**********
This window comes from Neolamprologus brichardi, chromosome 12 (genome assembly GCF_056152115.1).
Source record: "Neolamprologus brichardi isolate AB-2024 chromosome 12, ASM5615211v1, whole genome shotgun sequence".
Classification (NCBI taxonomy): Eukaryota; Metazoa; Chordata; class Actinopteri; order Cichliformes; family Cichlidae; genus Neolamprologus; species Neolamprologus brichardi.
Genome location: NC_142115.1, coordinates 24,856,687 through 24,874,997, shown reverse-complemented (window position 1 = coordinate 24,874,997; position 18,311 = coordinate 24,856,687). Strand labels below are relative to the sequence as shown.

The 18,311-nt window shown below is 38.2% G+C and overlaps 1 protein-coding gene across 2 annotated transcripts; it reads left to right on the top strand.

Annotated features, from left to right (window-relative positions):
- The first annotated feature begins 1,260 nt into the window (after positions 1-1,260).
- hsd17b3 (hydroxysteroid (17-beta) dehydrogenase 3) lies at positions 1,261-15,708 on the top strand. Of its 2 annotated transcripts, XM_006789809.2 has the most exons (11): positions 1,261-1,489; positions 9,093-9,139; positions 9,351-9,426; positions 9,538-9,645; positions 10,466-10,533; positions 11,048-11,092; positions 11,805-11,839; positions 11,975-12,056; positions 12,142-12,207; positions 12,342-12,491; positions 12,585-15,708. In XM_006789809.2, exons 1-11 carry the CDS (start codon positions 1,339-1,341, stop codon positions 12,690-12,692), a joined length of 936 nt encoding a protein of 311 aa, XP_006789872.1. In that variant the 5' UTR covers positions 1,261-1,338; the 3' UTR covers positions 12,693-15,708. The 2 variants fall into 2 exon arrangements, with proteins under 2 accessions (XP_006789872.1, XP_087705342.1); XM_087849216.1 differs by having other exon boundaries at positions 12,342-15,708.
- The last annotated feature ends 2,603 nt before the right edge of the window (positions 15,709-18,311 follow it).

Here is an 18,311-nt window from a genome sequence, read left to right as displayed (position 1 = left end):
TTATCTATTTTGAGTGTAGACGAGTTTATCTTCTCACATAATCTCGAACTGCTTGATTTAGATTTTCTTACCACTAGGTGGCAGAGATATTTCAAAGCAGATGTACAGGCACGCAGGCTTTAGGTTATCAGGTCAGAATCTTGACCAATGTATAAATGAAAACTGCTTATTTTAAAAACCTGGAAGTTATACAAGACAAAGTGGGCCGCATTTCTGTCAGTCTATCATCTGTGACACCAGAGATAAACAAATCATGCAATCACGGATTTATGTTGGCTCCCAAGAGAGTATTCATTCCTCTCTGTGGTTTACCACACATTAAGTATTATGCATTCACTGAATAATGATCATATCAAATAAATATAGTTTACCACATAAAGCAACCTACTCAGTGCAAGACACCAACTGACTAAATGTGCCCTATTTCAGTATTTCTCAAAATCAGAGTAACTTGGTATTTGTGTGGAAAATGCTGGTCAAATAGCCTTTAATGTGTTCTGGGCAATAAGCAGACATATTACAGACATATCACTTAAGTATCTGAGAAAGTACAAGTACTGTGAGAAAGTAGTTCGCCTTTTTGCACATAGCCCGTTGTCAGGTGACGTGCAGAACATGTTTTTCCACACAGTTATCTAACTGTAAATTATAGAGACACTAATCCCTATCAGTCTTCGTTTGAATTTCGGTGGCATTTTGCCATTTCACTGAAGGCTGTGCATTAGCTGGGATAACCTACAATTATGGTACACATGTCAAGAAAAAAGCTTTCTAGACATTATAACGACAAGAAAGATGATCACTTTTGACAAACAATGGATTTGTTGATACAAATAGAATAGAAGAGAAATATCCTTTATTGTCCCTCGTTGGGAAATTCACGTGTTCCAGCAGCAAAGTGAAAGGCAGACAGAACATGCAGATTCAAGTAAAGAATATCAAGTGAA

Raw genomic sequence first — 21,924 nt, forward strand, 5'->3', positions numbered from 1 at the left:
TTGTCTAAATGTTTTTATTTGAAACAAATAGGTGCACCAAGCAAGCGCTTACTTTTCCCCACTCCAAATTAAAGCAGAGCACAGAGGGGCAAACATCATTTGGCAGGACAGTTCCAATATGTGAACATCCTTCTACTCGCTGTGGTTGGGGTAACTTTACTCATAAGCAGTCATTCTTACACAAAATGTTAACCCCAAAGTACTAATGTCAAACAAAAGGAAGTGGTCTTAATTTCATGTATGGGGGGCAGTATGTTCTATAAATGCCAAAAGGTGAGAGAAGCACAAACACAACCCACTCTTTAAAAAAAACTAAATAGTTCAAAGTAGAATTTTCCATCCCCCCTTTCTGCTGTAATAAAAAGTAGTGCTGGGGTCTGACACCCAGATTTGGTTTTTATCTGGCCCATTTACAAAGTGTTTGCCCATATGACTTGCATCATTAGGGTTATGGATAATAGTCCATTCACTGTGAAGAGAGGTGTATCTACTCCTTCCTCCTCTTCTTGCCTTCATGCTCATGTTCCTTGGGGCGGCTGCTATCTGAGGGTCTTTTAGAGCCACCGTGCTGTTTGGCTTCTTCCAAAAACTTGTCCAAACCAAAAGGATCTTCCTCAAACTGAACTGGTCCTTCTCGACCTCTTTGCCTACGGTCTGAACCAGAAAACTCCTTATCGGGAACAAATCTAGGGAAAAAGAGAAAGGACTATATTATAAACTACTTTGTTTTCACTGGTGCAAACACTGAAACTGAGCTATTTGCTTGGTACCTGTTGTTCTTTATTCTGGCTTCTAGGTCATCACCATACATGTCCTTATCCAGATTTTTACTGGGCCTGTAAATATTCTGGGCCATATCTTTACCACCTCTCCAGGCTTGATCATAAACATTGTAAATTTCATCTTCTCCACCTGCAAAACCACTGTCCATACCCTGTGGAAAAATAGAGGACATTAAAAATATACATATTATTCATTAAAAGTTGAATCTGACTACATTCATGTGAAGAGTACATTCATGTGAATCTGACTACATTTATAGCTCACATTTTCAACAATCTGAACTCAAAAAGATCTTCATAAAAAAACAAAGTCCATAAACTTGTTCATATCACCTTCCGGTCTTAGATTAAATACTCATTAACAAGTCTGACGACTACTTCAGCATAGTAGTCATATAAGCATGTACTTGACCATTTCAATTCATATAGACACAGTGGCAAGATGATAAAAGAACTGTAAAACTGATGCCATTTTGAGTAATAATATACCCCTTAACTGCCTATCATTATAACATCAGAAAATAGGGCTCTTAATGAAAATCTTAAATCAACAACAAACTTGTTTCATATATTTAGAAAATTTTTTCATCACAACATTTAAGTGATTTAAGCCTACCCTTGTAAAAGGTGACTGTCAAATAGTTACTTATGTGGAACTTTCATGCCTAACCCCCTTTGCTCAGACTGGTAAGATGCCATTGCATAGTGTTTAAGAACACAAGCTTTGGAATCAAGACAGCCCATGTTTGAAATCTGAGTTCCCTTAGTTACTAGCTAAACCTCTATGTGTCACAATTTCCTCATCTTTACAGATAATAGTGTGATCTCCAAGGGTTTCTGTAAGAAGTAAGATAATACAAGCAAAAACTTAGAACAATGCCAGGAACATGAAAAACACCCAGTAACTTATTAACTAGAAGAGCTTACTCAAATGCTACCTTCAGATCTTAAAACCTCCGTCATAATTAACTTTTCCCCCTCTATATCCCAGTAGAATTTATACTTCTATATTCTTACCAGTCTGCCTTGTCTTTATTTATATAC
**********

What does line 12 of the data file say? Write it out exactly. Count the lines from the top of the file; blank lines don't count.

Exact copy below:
Raw genomic sequence first — 21,924 nt, forward strand, 5'->3', positions numbered from 1 at the left: